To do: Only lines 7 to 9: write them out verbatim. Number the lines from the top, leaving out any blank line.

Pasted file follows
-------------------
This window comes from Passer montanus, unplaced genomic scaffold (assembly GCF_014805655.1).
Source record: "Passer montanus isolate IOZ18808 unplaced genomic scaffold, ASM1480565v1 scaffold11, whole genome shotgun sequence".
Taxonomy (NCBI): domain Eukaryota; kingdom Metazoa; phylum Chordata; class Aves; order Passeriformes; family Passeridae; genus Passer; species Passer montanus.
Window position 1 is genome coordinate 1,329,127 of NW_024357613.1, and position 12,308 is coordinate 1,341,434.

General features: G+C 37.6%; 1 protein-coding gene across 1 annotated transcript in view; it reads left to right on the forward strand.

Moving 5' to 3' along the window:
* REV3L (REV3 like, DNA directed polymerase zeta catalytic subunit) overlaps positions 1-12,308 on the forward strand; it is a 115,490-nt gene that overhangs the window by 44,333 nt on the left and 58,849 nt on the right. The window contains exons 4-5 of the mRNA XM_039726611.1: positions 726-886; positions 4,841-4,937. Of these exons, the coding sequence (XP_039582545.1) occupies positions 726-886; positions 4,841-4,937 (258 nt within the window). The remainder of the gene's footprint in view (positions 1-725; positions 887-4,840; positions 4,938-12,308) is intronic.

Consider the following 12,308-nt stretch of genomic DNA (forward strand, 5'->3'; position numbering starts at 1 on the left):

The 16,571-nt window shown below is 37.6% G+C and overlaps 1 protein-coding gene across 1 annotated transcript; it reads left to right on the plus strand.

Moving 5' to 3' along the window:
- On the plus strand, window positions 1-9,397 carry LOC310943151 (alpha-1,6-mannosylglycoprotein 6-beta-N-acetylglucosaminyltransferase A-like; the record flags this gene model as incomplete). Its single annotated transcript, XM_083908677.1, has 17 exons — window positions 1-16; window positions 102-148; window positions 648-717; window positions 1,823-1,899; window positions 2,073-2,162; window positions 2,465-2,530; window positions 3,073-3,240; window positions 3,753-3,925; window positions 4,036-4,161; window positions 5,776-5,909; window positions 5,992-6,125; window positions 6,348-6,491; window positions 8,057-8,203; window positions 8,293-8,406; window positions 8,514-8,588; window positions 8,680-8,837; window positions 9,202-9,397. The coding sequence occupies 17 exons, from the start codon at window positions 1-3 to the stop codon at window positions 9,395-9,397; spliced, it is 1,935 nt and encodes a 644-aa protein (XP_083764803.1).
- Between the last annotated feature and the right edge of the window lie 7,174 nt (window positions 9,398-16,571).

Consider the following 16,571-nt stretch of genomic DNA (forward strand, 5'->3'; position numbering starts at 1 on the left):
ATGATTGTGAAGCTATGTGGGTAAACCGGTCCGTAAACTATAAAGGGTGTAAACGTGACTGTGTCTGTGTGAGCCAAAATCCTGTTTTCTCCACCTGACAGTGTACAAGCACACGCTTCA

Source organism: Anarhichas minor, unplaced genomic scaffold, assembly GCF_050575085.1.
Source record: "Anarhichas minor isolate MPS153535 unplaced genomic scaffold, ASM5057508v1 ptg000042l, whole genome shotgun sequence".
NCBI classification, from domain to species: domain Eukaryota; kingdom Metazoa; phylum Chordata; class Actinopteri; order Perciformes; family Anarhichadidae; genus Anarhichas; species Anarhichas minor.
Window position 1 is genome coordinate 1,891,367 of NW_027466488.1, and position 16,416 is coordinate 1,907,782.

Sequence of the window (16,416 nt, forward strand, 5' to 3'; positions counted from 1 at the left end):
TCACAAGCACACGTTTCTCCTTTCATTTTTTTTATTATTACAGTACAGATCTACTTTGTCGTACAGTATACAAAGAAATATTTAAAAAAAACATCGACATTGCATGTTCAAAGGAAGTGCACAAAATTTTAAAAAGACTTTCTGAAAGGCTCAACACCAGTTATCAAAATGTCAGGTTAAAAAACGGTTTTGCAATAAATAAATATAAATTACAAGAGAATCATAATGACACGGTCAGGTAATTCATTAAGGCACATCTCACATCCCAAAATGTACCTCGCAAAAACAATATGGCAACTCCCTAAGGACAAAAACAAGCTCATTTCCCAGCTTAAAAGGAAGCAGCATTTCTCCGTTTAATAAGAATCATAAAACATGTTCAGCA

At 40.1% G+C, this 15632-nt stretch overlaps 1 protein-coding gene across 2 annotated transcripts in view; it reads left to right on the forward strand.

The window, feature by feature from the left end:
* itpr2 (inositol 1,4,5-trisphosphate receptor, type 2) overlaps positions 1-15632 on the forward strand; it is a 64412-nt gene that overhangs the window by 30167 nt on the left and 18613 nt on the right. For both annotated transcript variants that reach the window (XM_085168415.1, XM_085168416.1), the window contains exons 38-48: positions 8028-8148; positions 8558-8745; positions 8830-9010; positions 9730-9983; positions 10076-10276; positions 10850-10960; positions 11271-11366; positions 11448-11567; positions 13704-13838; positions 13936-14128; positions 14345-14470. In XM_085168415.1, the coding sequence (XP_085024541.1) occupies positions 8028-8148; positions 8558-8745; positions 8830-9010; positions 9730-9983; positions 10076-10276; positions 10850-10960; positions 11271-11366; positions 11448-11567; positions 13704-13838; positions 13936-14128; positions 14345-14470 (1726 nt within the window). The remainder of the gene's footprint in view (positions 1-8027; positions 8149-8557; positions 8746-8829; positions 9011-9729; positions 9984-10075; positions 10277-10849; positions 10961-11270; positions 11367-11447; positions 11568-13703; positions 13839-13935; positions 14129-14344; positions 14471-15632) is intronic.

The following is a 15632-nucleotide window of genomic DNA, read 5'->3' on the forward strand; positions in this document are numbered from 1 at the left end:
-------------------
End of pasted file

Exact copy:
* REV3L (REV3 like, DNA directed polymerase zeta catalytic subunit) overlaps positions 1-12,308 on the forward strand; it is a 115,490-nt gene that overhangs the window by 44,333 nt on the left and 58,849 nt on the right. The window contains exons 4-5 of the mRNA XM_039726611.1: positions 726-886; positions 4,841-4,937. Of these exons, the coding sequence (XP_039582545.1) occupies positions 726-886; positions 4,841-4,937 (258 nt within the window). The remainder of the gene's footprint in view (positions 1-725; positions 887-4,840; positions 4,938-12,308) is intronic.

Consider the following 12,308-nt stretch of genomic DNA (forward strand, 5'->3'; position numbering starts at 1 on the left):

The 16,571-nt window shown below is 37.6% G+C and overlaps 1 protein-coding gene across 1 annotated transcript; it reads left to right on the plus strand.